As a genre, British rap has seen something of a renaissance in the past half-decade. What were once considered stylistic regional niches, ranging from rapid, syncopated Wiley-esque grime to the so-called garage ‘new-skool’, have now emerged at the forefront of popular music, with artists such as Skepta, Stormzy and Dave expanding their reach to national, and even global audiences.
Whilst Avelino may not have reached the level of commercial ubiquity achieved by the aforementioned names, such a metric fails to give a true impression of his position at the artistic centre of hip-hop in the United Kingdom. In the same vein, Ego Kills serves as a neat encapsulation of its author’s unique place between the melodic bent of chart-breaking rap hits and the cultural consciousness of the underground scene.
“We don’t take pictures with these bitches, we don’t do photos”. So goes the pre-chorus to the mixtape’s opening track, "Demons", which sees Avelino counterbalance familiar hip-hop topoi (references to designer brands, convoys and club hook-ups) with a characteristic elusiveness and restlessness. What follows is a naked display of raw technical skill, ranging from the rapid-fire wordplay on tracks such as "100k" (“Now they all pree us (Prius), but the whips ain’t from Japan”) to the lyrical volleys on the anthemic "Easy". Krept, a vanguard of the British hip-hop scene, is Avelino’s collaborator here, and his ability to a sustain a burbling club-ready bounce merges spectacularly with his musical partner’s inevitable lyrical introspection.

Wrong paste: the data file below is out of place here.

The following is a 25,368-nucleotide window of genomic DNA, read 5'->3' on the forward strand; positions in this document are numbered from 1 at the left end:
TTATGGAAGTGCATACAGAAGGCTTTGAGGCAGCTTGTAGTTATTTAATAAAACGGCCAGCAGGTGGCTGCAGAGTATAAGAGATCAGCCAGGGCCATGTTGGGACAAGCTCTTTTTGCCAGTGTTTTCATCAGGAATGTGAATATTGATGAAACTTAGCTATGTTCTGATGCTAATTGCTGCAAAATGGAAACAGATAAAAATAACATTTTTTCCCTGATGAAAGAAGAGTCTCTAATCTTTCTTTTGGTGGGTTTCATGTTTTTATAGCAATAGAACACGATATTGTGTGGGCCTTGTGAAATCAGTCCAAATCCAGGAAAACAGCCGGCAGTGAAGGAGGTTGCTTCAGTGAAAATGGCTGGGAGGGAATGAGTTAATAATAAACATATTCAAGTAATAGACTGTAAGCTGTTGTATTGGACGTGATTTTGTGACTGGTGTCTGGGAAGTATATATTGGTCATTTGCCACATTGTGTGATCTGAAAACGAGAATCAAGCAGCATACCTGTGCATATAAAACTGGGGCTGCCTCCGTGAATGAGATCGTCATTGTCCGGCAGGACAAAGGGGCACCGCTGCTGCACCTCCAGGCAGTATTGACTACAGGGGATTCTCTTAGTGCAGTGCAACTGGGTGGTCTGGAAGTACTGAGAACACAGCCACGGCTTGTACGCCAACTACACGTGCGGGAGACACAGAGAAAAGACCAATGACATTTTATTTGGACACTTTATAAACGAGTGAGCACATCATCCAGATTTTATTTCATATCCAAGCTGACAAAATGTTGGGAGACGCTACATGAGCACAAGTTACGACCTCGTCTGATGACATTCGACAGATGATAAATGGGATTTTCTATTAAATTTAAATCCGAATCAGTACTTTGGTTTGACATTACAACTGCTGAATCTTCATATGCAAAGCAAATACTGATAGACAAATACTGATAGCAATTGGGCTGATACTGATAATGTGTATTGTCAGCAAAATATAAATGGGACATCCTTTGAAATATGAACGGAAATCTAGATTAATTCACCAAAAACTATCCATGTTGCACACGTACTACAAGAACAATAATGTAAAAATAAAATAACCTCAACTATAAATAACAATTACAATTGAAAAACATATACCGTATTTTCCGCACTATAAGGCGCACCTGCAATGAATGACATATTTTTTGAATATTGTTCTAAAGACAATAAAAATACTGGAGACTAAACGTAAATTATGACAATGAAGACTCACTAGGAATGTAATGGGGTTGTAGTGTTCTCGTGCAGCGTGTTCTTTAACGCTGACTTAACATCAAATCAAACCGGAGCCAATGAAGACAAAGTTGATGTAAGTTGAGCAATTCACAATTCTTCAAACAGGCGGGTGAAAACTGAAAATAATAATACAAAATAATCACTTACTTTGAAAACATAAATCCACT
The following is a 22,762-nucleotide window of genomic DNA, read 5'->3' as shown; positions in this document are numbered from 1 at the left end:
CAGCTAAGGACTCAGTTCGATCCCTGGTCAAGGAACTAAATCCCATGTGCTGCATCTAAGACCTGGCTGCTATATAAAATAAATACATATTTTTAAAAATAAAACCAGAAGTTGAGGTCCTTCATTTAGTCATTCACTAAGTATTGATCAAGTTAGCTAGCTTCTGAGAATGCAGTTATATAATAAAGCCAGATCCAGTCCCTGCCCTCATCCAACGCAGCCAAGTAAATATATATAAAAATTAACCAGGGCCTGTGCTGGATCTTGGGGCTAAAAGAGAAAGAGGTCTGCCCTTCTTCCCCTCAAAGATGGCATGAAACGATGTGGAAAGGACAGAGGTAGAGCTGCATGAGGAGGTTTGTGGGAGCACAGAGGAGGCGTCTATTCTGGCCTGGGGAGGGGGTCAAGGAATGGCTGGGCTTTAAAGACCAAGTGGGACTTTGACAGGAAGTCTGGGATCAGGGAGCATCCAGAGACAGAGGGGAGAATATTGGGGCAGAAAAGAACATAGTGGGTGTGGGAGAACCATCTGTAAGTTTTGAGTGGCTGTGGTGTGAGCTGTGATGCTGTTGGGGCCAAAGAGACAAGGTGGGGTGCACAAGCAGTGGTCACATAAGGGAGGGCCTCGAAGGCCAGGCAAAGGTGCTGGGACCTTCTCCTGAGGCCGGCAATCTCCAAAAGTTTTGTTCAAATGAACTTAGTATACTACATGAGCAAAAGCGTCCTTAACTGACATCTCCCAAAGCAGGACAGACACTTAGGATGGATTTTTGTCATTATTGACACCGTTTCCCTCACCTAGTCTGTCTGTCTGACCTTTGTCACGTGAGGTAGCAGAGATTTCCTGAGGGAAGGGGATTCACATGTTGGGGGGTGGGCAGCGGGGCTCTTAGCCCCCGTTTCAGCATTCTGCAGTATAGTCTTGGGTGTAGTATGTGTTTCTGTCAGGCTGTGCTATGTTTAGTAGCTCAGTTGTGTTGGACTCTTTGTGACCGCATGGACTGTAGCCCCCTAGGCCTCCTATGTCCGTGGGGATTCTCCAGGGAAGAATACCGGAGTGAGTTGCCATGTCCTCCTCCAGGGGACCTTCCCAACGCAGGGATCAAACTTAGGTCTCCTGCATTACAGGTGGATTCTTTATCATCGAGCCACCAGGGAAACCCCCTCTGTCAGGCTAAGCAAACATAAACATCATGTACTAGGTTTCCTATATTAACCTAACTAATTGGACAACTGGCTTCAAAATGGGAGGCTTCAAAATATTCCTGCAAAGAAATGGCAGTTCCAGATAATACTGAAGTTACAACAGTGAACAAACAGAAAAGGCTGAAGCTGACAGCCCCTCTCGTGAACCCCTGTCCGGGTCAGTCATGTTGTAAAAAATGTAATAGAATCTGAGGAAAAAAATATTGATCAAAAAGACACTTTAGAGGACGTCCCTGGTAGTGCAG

Though moments like this predominate the bulk of Ego Kills, this underlying feel-good vibe is thrown into sharp relief by the one-two punch of “Same Old Story” and the Wretch 32 assisted “Me and My Friends”, which ruminate on topics ranging from police brutality, gang warfare and structural injustice. These themes are by no means atypical on hip-hop records, particularly those forefronted by artists as culturally conscious as Avelino, often serving as impassioned declarations of cultural identity and individual expression.
Nonetheless, there’s a palpable self-reflexivity to the social commentary on this record. It has been well-documented that domestic policies such as Operation Domain, enforced by the Metropolitan Police during investigations into gang-related activity and crime, have contributed to the censorship of drill music (which often grapple with such themes) on streaming platforms such as YouTube. To that end, Ego Kills does more than reiterate Avelino’s position at the nexus between the underground and the mainstream. It implicitly signals his – and rap’s – social and cultural relevance in contemporary British music.